Into the Demon’s Mouth
Like the great Tibetan saint Milarepa, we can learn to face our fears with clarity and kindness.
-Aura Glaser [psychologist and author “A Call to Compassion]
The spiritual journey involves stepping into unknown territory with a hunger to know what is true. One of the essential elements of such a life is the understanding that everything we encounter—fear, resentment, jealousy, embarrassment—is actually an invitation to see clearly where we are shutting down and holding back. At some point we realize we can’t manipulate life to give us only what we want: the rug gets pulled out regularly. So what do we do? Although our deep-seated tendency is to reject the unwanted in an effort to prevent suffering, it turns out that all the ways we resist actually limit our lives, bringing us pain. And yet how do we find the courage to open to, and accept, all of what we are and all of what is arising in our body and mind? How do we tap the confidence to live with that kind of openness and receive what is arising in the moment, just as it is, with clarity and kindness? How do we let life, with all of its disappointments and sorrows soften our heart? In the Tibetan tradition there is a story about the great cave-dwelling yogi Milarepa that illuminates the often bumpy road we travel in the process of releasing resistance and making peace with ourselves.
One day Milarepa left his cave to gather firewood, and when he returned he found that his cave had been taken over by demons. There were demons everywhere! His first thought upon seeing them was, “I have got to get rid of them!” He lunges toward them, chasing after them, trying forcefully to get them out of his cave. But the demons are completely unfazed. In fact, the more he chases them, the more comfortable and settled-in they seem to be. Realizing that his efforts to run them out have failed miserably, Milarepa opts for a new approach and decides to teach them the dharma. If chasing them out won’t work, then maybe hearing the teachings will change their minds and get them to go. So he takes his seat and begins teaching about existence and nonexistence, compassion and kindness, the nature of impermanence. After a while he looks around and realizes all the demons are still there. They simply stare at him with their huge bulging eyes; not a single one is leaving.
At this point Milarepa lets out a deep breath of surrender, knowing now that these demons will not be manipulated into leaving and that maybe he has something to learn from them. He looks deeply into the eyes of each demon and bows, saying, “It looks like we’re going to be here together. I open myself to whatever you have to teach me.” In that moment all the demons but one disappear. One huge and especially fierce demon, with flaring nostrils and dripping fangs, is still there. So Milarepa lets go even further. Stepping over to the largest demon, he offers himself completely, holding nothing back. “Eat me if you wish.” He places his head in the demon’s mouth, and at that moment the largest demon bows low and dissolves into space.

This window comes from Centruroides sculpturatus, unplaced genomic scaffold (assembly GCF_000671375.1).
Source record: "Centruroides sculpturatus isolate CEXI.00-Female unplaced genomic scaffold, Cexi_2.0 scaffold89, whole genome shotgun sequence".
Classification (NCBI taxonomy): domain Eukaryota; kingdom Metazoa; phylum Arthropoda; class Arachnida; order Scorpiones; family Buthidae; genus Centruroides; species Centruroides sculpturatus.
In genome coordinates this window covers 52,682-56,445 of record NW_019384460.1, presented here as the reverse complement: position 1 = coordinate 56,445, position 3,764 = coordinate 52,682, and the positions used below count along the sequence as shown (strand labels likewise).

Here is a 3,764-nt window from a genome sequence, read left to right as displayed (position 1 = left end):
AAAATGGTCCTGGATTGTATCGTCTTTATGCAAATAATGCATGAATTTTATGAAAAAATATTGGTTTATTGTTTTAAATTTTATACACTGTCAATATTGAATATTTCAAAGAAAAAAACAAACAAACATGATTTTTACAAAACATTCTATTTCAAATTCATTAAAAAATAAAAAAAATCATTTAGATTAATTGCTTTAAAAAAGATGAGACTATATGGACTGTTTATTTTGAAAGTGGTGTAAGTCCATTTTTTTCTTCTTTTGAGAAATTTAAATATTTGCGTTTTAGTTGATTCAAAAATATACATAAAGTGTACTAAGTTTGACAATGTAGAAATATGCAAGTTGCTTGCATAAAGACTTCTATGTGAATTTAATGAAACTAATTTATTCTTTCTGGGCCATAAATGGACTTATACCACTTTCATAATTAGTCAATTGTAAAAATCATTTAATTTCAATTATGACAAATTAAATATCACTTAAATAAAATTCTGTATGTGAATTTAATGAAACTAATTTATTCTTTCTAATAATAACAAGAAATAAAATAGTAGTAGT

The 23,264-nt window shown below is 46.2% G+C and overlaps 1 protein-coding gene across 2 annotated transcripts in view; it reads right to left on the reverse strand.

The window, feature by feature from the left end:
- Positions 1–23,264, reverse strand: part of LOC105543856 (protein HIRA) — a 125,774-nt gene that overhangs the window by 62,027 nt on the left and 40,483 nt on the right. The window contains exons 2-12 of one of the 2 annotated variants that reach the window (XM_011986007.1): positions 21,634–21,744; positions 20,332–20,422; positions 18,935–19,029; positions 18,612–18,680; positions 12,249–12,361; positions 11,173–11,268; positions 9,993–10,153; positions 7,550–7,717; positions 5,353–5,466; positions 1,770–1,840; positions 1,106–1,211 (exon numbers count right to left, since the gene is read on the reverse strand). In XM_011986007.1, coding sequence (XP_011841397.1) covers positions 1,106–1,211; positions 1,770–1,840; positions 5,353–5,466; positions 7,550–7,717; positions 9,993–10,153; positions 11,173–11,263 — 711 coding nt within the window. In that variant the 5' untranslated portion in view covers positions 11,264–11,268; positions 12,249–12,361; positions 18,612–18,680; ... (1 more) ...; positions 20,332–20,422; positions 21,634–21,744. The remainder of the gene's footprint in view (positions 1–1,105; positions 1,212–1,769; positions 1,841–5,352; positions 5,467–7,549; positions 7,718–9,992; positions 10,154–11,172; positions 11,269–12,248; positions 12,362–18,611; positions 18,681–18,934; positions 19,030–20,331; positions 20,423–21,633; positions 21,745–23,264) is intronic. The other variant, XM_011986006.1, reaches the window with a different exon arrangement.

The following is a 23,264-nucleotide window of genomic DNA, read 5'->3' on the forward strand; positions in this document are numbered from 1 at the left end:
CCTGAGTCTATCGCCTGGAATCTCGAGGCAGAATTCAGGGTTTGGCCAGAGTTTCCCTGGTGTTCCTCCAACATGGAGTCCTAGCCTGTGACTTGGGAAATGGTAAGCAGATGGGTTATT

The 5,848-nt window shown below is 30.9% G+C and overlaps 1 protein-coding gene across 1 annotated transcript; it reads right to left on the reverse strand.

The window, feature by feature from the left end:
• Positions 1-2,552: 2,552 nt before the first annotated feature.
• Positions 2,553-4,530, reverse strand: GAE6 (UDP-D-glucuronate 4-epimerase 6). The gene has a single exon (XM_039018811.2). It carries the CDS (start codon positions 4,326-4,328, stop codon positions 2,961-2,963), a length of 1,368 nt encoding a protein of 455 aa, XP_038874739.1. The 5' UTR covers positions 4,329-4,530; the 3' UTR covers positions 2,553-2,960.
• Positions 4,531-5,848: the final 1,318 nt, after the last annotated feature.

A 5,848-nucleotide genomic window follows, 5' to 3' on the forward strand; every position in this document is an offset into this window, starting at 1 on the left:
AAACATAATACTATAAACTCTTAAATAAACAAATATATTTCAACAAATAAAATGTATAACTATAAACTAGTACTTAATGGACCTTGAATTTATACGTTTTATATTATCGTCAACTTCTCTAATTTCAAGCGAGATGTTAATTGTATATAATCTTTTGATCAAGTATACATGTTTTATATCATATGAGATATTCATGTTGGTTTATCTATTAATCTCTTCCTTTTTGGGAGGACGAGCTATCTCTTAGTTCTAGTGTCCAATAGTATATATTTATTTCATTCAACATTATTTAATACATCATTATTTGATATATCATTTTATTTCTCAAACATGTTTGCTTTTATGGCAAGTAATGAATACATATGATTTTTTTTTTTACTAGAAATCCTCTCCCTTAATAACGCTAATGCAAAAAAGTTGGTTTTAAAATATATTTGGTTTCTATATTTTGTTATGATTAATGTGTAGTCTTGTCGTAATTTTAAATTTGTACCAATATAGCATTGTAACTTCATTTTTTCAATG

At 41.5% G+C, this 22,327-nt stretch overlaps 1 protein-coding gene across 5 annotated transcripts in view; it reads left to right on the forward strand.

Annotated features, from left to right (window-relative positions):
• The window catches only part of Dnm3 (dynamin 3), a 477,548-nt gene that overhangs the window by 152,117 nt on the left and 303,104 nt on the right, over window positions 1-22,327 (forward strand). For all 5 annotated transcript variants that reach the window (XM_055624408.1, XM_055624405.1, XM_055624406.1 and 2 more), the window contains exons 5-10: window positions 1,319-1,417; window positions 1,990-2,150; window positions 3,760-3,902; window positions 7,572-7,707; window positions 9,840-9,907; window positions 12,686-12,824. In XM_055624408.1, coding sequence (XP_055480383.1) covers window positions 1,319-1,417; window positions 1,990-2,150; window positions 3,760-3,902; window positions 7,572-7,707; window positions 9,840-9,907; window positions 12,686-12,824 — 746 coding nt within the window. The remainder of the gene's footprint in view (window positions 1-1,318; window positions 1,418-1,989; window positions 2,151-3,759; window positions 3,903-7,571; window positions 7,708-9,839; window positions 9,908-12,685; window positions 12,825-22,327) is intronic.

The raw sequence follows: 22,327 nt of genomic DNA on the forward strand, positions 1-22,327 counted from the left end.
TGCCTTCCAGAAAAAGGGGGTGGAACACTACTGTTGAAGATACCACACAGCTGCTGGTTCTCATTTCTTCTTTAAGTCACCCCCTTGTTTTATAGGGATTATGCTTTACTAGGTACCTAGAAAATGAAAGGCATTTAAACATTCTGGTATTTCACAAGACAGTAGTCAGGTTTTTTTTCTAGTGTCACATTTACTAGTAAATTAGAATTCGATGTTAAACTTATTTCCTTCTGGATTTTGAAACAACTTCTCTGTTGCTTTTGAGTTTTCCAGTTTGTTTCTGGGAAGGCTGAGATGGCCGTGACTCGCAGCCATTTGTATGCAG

One of the things I love about this story is that it doesn’t feed our romantic vision of spiritual life. We sometimes imagine that if we just lead our spiritual life the “right” way, we won’t encounter life’s sharp edges. We will be on a direct path to ever-increasing tranquility and joy. We are not prepared for all of our unfinished business being exposed, all of our unresolved trauma pushing up from the depths like a geyser of black mud. The story of Milarepa feels much closer to the truth. Working with all that has been pushed down is a central part of the spiritual journey. And when those demons appear, it is not so easy to just relax and let go. We usually try a number of different approaches to get these uninvited guests to go back to the dungeon. This story takes us on a journey that includes the well-worn strategies and habitual maneuvers we attempt—and ultimately abandon—in the process of genuinely opening to ourselves and our lives.
The first stage of this journey is awareness. We begin to see what is happening. Milarepa comes back to his cave, and finds that it is full of demons—maybe they’ve been there all along, but now he clearly sees them. We experience this dawning recognition as we begin to see the things we have been running from, hiding from, or trying to push away. Our patterns of avoidance and denial can take so many different guises that often we don’t even really see them until our awareness begins to deepen. It may be 20 years before we realize, “Oh, I became a doctor because I wanted my parents’ approval.” Or “I am always taking care of people because I want others to need me.” Or “I was the life of the party because I felt empty inside.” A lot of times we look at the things that we do without recognizing that what’s really driving us is a need for approval, a need to be needed, or a need to fit in. And sometimes our most obvious destructive behaviors conceal something else that is even more difficult for us to acknowledge. We may, for example, be willing to acknowledge our anger, but unwilling to look at the fear and vulnerability beneath it. So we “work on our anger” without touching the raw place underneath.